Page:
The tune also allows you to adjust for larger tires, higher octane gas, and upgraded battery setups. I won’t say whether I’ve had it done (for fear of voiding some warranty), but as you can see here, there are plenty of happy customers!
Companies like Sibi Built even offer their own custom tunes to further improve the driving experience, especially for built rigs.
I bought the truck to use as a truck, but still want to be able to keep stuff out of the weather. The Softopper is a perfect blend of a topper and open bed. At under 30 pounds, the topper provides plenty of weather protection with minimal effect on hauling ability.
Plus, it can be removed in just a few seconds should you find yourself with a bigger load than expected, or when hauling bikes or other large outdoor gear. The install was straightforward, and it’s held up to a Minnesota winter.
I went with the short bed for better off-road handling and urban maneuverability thanks to the shorter wheelbase — but that also means less storage in the bed. So, I needed a little more room for storage on longer trips.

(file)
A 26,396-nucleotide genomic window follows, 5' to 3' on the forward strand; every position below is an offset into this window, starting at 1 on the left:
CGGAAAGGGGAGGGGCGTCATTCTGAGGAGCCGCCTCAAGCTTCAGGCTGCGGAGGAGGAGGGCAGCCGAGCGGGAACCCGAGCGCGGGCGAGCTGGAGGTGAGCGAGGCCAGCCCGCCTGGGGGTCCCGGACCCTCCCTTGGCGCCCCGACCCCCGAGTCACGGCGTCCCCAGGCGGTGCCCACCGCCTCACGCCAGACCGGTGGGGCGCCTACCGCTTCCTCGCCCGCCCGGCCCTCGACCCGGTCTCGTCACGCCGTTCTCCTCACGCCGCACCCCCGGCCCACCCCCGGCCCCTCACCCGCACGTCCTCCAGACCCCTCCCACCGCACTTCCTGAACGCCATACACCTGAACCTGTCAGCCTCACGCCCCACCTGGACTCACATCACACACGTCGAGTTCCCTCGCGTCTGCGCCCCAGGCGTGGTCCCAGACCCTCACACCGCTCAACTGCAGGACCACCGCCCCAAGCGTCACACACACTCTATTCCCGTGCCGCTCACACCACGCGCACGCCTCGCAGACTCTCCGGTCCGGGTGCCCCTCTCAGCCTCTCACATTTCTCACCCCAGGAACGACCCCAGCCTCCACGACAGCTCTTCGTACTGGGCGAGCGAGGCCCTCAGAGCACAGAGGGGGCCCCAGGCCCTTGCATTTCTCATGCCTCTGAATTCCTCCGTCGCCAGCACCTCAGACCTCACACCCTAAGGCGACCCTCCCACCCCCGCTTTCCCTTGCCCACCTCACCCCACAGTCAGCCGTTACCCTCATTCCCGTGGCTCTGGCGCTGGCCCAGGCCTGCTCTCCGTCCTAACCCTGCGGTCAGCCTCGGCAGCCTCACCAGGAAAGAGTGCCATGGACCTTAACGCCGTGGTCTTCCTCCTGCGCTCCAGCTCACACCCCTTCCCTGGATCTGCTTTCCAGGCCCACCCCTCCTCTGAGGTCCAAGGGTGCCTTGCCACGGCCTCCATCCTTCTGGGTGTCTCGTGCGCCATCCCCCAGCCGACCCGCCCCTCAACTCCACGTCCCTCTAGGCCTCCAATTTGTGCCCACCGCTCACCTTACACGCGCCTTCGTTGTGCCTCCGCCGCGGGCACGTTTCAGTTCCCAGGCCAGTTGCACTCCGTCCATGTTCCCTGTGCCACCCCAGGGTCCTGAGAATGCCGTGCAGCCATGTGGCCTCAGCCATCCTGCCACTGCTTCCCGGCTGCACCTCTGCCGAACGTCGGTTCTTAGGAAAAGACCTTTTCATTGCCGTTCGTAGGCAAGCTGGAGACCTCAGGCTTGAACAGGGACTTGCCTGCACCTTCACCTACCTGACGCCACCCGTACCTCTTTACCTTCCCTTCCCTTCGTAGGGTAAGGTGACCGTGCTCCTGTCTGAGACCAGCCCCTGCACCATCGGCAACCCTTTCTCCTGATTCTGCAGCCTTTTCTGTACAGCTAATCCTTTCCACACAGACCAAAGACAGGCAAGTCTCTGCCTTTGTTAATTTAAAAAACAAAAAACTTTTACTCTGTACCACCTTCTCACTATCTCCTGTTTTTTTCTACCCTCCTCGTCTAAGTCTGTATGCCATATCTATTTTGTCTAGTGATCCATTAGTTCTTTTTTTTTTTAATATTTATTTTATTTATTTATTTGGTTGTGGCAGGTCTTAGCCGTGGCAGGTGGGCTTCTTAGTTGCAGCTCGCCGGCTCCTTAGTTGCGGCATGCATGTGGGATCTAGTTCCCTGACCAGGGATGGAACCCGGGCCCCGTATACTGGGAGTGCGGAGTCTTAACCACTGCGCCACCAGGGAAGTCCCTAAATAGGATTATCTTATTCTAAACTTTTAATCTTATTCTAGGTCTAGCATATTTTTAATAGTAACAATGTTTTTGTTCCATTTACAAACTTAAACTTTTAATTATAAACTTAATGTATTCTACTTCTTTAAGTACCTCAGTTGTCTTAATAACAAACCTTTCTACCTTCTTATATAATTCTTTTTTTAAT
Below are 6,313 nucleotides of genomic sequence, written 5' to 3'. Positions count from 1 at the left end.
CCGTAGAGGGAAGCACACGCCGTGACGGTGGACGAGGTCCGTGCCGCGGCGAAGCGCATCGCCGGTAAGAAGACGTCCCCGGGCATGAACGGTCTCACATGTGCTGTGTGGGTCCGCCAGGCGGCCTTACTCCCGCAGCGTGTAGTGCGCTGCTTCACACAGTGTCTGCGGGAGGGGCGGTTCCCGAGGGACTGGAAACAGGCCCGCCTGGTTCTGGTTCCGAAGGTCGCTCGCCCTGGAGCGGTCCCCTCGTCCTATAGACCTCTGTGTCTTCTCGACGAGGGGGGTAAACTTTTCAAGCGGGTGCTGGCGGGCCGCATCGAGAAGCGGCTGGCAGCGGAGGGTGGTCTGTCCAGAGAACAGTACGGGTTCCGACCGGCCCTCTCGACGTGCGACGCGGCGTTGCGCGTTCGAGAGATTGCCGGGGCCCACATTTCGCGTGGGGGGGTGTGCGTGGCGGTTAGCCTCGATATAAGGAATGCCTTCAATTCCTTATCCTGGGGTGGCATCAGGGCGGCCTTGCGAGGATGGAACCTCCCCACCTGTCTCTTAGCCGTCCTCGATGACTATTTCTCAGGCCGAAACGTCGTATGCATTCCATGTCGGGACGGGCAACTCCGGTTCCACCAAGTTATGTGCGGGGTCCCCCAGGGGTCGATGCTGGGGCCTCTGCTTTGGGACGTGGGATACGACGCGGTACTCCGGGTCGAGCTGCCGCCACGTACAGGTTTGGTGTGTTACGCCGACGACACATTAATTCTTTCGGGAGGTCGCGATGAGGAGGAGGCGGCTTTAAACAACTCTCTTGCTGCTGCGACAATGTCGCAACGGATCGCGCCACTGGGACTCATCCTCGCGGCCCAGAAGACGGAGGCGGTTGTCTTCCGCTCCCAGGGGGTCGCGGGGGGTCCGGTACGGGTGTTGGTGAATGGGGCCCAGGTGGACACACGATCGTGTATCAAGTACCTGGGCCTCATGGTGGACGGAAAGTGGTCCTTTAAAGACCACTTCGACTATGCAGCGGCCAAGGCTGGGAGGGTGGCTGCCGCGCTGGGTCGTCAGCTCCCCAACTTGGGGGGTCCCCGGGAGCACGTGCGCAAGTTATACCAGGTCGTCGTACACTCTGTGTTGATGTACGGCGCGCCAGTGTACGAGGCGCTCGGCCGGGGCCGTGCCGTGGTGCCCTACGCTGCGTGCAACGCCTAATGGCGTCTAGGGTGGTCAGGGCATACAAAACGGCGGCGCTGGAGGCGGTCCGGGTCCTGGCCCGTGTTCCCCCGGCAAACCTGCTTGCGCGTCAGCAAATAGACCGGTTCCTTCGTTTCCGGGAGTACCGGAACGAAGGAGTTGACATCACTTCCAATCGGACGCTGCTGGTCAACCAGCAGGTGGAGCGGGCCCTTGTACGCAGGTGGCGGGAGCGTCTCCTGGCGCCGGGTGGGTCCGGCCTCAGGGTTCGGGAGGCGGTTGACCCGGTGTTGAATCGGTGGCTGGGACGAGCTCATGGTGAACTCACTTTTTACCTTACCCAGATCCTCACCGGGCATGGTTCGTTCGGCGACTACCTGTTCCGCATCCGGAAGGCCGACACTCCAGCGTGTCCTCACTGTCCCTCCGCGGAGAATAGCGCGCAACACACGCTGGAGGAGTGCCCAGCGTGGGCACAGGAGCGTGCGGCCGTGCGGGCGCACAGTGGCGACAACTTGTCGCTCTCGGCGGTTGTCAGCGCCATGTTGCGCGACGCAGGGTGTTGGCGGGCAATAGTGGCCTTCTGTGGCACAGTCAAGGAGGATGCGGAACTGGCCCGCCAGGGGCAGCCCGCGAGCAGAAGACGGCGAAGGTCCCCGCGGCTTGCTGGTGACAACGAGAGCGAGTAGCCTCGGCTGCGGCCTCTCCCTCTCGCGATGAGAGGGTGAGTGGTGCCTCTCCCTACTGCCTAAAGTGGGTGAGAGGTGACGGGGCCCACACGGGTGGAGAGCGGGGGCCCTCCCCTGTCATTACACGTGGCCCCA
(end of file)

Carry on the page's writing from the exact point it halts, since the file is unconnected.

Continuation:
Living in the salt belt of the U.S., I knew winter conditions can be hard on most bolt-on accessories. Boreal Racks is new to the automotive industry, but it has a deep history in outdoor recreation. The rack features all-aluminum construction and well-thought-out features to reduce wear and tear in northern climates.
It was a no-brainer for me. Install was incredibly simple and the rack has performed flawlessly so far. The brand also spent a considerable amount of time with R&D to reduce wind noise — and it shows. Cabin noise is virtually nonexistent with an empty rack.
For longer trips and off-road excursions, I throw a few traction devices and a storage box with recovery gear up top for easy access if I get into a sticky situation.
There are a lot of Tacoma owners who happily drive a stock Taco and don’t care about any of the above issues. But if you’re hoping to get off the beaten path and push your truck a little harder than the average owner, or are just unhappy with how it drives off the lot, the above upgrades might be for you.
Even with all the upgrades, I’m still well under $50K in and ultimately have a better truck than most more expensive, off-the-lot options from other manufacturers.
With these upgrades, I’m extremely pleased with the third-gen Tacoma, and I’m genuinely excited to drive it every time I get behind the wheel. And the upgrades have improved the visual styling as well.
Now, I have the truck I’ve always wanted — and I’m not even at a mid-life crisis … I don’t think.